There are many different categories of moms: there is the stay at home mom, the working mom, the single mom, adoptive mom, foster mom, stepmom, and countless other mother-figures, such as big sisters, grandmothers, aunts, neighbors, teachers, and friends, who have stepped into this critical role. Remember all the ways your mom or mother-figure loved, sacrificed, and spoke into your life. Today is a day to say thank you.

Mother’s Day, however, isn’t always a day of celebration and gratitude. For many, it can be a truly painful reminder of a mother who has passed away, the mother who was never known, or one who left a deep wound. It can also be a harsh reminder for a grieving mother of a child gone too soon, or the one who never made it into this world. And for those who are still praying for a child, it’s important to recognize, remember, and pray for those hurting on this day.

In Isaiah, God speaks to those who mourn: “As one whom his mother comforts, so I will comfort you (Is. 66:13).” No matter what kind of relationship you have or had with your mother, God cares deeply.

So, as you celebrate Mother’s Day, be sure to call or stop by to show the Mom in your life some extra love and gratitude for standing by your side through all of life’s ups and downs. And remember those whose hearts are heavy today, praying that God’s presence will be a comfort in the midst of heartache.

Finally, for all the mothers reading this message today, I pray that God may continue to care for you, strengthen you, and equip you for the incredible responsibility and calling He has placed on your lives. Thank you for all you do!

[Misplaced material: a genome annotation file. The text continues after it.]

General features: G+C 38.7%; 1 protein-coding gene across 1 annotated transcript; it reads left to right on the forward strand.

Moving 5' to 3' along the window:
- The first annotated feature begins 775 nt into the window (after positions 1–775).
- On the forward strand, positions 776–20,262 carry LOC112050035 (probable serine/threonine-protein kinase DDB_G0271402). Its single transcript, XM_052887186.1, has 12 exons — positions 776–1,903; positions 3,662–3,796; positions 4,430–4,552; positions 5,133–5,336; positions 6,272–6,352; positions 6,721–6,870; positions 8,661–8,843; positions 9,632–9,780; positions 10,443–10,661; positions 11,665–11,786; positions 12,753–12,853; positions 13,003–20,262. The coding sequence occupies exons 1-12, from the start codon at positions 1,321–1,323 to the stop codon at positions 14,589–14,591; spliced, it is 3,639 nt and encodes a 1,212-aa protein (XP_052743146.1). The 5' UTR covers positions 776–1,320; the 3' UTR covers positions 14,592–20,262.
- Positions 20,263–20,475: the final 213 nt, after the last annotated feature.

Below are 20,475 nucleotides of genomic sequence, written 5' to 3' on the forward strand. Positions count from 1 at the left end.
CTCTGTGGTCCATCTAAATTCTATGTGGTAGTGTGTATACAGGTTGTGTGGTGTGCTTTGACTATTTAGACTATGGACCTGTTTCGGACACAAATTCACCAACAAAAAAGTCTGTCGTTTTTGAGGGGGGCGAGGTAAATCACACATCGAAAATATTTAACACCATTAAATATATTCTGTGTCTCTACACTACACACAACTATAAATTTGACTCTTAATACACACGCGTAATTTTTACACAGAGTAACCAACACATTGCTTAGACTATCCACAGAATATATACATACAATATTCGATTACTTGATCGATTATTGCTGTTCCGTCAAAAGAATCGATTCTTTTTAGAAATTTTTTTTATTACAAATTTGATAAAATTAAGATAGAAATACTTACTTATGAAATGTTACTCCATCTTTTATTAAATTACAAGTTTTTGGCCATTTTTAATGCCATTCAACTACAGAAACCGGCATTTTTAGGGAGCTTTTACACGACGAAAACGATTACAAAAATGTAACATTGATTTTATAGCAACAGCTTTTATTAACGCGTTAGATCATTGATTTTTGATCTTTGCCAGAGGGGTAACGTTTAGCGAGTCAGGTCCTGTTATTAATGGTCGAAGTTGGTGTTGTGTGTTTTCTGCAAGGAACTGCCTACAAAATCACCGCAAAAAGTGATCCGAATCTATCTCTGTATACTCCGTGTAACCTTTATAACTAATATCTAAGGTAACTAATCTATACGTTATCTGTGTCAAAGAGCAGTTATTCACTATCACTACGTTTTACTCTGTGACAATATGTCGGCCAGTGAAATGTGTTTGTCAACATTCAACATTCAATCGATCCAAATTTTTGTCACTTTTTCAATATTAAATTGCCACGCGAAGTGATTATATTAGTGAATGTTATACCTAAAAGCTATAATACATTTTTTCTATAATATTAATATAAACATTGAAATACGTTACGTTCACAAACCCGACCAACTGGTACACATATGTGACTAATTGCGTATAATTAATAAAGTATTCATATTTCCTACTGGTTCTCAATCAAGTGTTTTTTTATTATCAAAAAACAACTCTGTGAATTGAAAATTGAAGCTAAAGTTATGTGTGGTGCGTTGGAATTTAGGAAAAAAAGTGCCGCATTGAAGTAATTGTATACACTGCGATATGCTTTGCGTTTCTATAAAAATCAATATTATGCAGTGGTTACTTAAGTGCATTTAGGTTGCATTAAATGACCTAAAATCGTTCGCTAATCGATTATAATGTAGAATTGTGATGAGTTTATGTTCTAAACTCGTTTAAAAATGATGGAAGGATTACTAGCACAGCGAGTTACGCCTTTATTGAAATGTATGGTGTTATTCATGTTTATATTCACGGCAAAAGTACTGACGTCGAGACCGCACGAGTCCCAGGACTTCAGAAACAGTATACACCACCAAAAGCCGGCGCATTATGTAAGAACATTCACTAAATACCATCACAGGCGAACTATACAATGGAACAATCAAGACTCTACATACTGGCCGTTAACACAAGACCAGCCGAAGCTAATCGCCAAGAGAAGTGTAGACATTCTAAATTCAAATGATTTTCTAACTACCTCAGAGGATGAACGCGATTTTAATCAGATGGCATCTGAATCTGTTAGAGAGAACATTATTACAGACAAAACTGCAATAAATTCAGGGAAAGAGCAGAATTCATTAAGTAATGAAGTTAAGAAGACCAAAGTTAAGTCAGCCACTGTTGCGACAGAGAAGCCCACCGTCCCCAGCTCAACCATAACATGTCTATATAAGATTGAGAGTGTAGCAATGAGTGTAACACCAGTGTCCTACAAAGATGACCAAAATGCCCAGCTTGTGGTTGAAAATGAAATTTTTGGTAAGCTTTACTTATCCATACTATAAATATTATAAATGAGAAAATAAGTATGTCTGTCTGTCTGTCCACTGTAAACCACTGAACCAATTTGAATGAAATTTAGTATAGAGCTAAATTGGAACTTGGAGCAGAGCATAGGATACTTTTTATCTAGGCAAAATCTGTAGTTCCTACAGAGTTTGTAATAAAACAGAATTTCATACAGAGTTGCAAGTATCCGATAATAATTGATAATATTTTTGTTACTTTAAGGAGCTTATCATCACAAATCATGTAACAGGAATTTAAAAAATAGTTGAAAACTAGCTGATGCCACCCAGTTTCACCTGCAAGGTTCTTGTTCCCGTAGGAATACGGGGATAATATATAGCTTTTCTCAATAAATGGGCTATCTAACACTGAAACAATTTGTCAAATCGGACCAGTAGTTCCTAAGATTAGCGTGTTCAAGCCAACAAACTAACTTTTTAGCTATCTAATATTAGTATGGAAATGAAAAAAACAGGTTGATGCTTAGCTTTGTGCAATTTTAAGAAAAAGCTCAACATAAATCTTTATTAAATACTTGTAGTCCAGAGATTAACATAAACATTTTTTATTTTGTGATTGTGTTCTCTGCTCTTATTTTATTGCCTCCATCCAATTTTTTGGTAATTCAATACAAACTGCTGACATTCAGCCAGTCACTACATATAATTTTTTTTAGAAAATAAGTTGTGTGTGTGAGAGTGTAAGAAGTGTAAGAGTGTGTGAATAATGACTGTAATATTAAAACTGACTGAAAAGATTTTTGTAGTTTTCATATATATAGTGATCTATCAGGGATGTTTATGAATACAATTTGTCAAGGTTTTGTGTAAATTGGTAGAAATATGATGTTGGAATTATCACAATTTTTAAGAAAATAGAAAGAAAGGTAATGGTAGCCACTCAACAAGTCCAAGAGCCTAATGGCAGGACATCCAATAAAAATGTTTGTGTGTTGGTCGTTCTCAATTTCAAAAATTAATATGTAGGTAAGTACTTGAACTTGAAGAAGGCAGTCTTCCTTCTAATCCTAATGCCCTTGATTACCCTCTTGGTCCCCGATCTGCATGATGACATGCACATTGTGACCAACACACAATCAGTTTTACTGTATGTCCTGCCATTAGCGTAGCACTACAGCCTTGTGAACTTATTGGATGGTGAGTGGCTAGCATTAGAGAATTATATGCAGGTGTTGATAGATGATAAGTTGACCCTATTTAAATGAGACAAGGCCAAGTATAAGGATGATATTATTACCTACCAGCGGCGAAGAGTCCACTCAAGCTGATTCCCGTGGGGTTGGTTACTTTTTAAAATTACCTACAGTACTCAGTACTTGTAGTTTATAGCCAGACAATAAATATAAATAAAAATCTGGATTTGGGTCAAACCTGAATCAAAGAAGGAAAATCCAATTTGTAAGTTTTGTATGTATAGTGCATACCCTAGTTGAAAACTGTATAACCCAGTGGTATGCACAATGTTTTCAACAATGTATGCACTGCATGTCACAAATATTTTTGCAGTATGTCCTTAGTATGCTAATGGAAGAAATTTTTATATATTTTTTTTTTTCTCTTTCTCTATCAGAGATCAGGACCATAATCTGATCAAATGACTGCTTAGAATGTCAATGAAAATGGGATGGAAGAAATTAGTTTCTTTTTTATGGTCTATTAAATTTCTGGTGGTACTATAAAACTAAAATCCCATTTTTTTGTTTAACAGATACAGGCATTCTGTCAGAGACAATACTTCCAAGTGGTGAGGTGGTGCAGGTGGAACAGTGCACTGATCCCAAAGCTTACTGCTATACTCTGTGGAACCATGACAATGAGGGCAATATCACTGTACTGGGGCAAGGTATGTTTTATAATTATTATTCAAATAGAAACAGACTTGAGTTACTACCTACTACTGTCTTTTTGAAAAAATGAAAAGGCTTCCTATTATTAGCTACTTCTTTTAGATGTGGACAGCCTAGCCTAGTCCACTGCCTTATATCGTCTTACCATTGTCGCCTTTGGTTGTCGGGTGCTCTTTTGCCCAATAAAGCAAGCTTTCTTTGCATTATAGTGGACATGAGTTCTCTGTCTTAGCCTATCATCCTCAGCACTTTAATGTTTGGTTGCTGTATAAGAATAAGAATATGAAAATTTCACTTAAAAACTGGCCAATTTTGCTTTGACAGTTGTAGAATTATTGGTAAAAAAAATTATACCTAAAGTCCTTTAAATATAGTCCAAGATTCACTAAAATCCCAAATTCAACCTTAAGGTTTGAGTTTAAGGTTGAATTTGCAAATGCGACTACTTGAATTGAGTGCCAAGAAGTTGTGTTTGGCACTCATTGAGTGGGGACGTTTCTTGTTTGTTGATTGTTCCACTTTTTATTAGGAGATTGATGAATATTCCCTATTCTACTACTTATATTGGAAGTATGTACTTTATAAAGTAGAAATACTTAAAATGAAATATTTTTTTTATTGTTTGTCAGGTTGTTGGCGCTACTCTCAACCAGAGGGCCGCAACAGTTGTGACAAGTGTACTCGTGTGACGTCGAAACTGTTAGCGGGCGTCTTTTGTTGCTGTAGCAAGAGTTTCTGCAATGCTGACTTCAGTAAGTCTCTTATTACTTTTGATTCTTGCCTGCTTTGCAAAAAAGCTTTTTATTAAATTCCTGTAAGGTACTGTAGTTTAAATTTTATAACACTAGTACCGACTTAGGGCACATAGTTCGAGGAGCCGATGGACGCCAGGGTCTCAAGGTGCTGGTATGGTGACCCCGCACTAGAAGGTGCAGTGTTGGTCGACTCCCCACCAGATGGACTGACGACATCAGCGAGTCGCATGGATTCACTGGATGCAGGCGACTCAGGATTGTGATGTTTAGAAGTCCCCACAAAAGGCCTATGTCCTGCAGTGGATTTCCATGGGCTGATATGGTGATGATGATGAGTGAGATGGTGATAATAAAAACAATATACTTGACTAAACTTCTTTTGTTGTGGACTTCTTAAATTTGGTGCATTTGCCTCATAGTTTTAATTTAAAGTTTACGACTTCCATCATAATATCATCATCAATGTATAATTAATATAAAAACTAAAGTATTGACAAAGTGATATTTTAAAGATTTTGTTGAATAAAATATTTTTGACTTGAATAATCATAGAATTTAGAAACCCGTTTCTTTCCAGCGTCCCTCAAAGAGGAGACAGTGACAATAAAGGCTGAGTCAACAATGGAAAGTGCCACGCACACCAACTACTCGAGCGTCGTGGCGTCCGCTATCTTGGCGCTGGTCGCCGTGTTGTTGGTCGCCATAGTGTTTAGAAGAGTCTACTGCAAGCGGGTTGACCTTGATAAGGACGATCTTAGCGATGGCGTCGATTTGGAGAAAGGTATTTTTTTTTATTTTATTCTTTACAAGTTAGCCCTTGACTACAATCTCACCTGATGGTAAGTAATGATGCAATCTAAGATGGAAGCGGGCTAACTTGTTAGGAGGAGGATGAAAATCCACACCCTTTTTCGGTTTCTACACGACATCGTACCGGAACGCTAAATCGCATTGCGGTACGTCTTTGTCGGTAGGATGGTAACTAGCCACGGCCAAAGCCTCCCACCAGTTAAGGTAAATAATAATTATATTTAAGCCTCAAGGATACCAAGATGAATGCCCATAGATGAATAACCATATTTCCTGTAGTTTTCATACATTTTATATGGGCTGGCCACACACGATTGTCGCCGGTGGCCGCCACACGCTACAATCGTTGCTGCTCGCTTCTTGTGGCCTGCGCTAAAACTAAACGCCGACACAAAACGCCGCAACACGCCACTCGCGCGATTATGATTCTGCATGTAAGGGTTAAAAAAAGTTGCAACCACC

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May 11
Listening to Wise Advice
Bible in a Year:

The way of fools seems right to them, but the wise listen to advice.

Proverbs 12:15
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Today's Scripture & Insight:
Proverbs 12:2–15
During the American Civil War, President Abraham Lincoln once found himself wanting to please a politician, so he issued a command to transfer certain Union Army regiments. When the secretary of war, Edwin Stanton, received the order, he refused to carry it out. He said that the president was a fool. Lincoln was told what Stanton had said, and he replied: “If Stanton said I’m a fool, then I must be, for he is nearly always right. I’ll see for myself.” As the two men talked, the president quickly realized that his decision was a serious mistake, and without hesitation he withdrew it. Though Stanton had called Lincoln a fool, the president proved wise by not digging in his heels when Stanton disagreed with him. Instead, Lincoln listened to advice, considered it, and changed his mind.